5. Labor will be returned for saving the economy from the GFC. No further comment required.
6. Abbott is too conservative to be considered a serious alternative PM. Abbott’s outspoken views on the monarchy, the aforementioned abortion issue and sex before marriage, are well-known in the community because he has been in active politics since the republic referendum. The fact that he came within an ace of becoming Prime Minister shows how he managed to grow into his role as opposition leader and present a credible alternative.
7. The election will be won and lost in NSW and Queensland.This one is mainly true, especially for Queensland, but in an election this close results in seats in other states including Tasmania and WA are critical too. The shock prospect of Labor losing Denison to independent Andrew Wilkie could yet prove decisive, as could the result in the Hasluck in Western Australia where the Liberals’ Ken Wyatt is ahead of Labor by a slim margin. Labor also grabbed a couple of critical seats in Victoria.
8. The NBN is a vote-winner. Broadband was the stand-out policy area where there was a chasm between the parties. It appears to have paid off for Labor in Tasmania, where the government got a hefty swing to it in Bass, but the National Broadband Network, despite featuring heavily in the Labor campaign from the start, never really captured the public imagination for very long.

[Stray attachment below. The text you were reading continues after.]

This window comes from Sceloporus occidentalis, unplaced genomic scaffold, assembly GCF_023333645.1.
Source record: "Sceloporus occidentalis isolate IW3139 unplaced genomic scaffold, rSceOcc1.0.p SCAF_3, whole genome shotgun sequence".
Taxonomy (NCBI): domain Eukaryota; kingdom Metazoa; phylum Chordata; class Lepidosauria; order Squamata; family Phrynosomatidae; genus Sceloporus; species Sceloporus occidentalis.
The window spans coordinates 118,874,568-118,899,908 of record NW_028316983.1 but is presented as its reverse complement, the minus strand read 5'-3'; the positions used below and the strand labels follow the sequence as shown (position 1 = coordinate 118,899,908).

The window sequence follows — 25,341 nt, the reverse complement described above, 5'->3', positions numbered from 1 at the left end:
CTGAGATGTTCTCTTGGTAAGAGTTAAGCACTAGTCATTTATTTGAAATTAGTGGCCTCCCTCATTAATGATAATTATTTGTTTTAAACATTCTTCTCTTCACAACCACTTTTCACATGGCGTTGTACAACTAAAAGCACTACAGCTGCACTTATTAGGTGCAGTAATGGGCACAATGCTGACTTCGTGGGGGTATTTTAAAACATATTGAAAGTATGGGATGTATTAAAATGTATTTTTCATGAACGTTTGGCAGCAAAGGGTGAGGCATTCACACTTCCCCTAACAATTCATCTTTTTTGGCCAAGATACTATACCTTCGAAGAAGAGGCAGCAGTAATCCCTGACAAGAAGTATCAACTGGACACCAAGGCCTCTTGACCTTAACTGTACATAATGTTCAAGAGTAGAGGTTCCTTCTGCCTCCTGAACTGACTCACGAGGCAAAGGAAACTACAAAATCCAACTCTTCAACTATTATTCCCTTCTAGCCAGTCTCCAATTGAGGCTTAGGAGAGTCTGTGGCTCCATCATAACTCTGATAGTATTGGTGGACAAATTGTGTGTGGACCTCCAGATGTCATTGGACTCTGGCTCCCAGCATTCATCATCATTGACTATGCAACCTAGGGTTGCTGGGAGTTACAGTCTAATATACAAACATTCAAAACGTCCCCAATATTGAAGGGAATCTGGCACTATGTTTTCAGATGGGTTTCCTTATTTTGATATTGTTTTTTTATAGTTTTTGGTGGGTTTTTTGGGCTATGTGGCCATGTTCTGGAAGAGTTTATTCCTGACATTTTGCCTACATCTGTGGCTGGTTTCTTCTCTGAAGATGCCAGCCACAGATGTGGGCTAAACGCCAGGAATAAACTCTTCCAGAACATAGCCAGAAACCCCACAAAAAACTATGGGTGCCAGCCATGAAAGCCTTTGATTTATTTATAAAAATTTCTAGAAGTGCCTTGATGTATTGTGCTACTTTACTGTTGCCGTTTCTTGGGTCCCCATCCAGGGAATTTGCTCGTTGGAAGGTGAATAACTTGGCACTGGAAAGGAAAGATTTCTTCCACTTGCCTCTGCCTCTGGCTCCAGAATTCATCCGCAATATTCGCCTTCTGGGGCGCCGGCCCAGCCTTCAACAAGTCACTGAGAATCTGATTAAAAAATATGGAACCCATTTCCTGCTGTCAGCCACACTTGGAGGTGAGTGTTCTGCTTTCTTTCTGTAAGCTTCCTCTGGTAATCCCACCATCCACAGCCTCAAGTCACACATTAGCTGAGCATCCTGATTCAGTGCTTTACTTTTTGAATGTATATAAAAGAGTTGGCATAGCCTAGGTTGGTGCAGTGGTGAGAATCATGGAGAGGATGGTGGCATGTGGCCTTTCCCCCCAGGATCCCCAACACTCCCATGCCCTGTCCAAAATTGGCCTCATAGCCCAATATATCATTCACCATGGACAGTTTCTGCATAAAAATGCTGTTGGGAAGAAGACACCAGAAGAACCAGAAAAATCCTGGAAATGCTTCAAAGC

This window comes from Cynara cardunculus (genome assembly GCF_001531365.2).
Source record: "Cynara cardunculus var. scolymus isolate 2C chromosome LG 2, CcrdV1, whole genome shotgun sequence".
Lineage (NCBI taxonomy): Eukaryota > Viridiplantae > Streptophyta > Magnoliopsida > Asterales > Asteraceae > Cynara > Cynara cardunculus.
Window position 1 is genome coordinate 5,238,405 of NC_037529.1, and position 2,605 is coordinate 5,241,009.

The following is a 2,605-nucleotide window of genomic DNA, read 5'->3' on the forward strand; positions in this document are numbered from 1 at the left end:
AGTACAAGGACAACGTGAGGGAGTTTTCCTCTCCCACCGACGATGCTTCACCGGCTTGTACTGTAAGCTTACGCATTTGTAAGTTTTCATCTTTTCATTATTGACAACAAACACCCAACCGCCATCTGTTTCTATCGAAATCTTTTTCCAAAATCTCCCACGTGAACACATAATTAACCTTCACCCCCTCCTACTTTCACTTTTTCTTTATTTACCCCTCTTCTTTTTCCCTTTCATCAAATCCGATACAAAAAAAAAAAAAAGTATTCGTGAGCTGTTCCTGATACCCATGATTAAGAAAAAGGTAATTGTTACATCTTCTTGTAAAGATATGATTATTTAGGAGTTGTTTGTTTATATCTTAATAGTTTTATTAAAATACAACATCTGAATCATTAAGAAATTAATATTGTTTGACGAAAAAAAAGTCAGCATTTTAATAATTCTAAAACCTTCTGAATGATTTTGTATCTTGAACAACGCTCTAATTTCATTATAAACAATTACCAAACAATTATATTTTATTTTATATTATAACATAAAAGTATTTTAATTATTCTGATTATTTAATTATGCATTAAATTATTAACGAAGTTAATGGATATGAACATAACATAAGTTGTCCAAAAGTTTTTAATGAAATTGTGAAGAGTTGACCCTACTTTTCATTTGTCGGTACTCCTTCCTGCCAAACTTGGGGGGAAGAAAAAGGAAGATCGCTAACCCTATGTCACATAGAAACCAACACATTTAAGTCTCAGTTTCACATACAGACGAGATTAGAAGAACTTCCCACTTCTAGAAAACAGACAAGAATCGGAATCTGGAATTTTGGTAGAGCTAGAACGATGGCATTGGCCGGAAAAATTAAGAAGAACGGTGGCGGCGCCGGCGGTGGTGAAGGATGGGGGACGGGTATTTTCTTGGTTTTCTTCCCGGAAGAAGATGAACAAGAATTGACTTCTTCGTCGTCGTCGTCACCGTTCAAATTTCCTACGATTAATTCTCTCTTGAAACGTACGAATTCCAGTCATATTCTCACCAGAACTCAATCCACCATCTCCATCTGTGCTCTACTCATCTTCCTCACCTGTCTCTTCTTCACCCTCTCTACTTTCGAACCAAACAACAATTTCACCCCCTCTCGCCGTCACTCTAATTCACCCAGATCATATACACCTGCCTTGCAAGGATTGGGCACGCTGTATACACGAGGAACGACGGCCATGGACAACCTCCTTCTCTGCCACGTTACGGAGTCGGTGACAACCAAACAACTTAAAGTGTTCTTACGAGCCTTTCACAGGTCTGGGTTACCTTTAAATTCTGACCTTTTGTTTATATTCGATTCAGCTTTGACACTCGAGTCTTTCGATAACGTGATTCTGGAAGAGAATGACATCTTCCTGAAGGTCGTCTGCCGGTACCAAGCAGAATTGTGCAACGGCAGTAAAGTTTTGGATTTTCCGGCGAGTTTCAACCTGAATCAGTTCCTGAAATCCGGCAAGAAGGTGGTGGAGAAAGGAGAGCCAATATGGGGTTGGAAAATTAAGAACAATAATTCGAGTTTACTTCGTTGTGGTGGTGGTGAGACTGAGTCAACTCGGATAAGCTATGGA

9. Wyatt Roy was too young to be taken seriously. The votes aren’t all counted yet but it looks like the 20-year-old is in. On Channel Nine Laurie Oakes called Longman for Roy, saying he had won when “just about everybody thought he wouldn’t”. Good on him. Showed “just about everybody”, didn’t he?
10. It’s the economy, stupid. This is a political maxim of sorts, made famous when it was a catch-cry of Bill Clinton’s campaign advisers in his 1992 run at the US presidency. The argument is economic vision and strategy are the critical determinants in who wins an election. I’d suggest there were other factors at work in this campaign, particularly in Queensland where the Rudd factor worked heavily against the Labor party.
That’s my unscientific list. Tell me I’m wrong (again) and add yours in the comments - what other crazy theories were people shopping in the last five weeks?
For the record, I tipped the Liberals to win by 2 seats. And I don’t like offal.
Read all about it
Up to the minute Twitter chatter
The latest and greatest
Good morning Punchers. After four years of excellent fun and great conversation, this is the final post…
I have had some close calls, one that involved what looked to me like an AK47 pointed my way, followed…
In a world in which there are still people who subscribe to the vile notion that certain victims of sexual…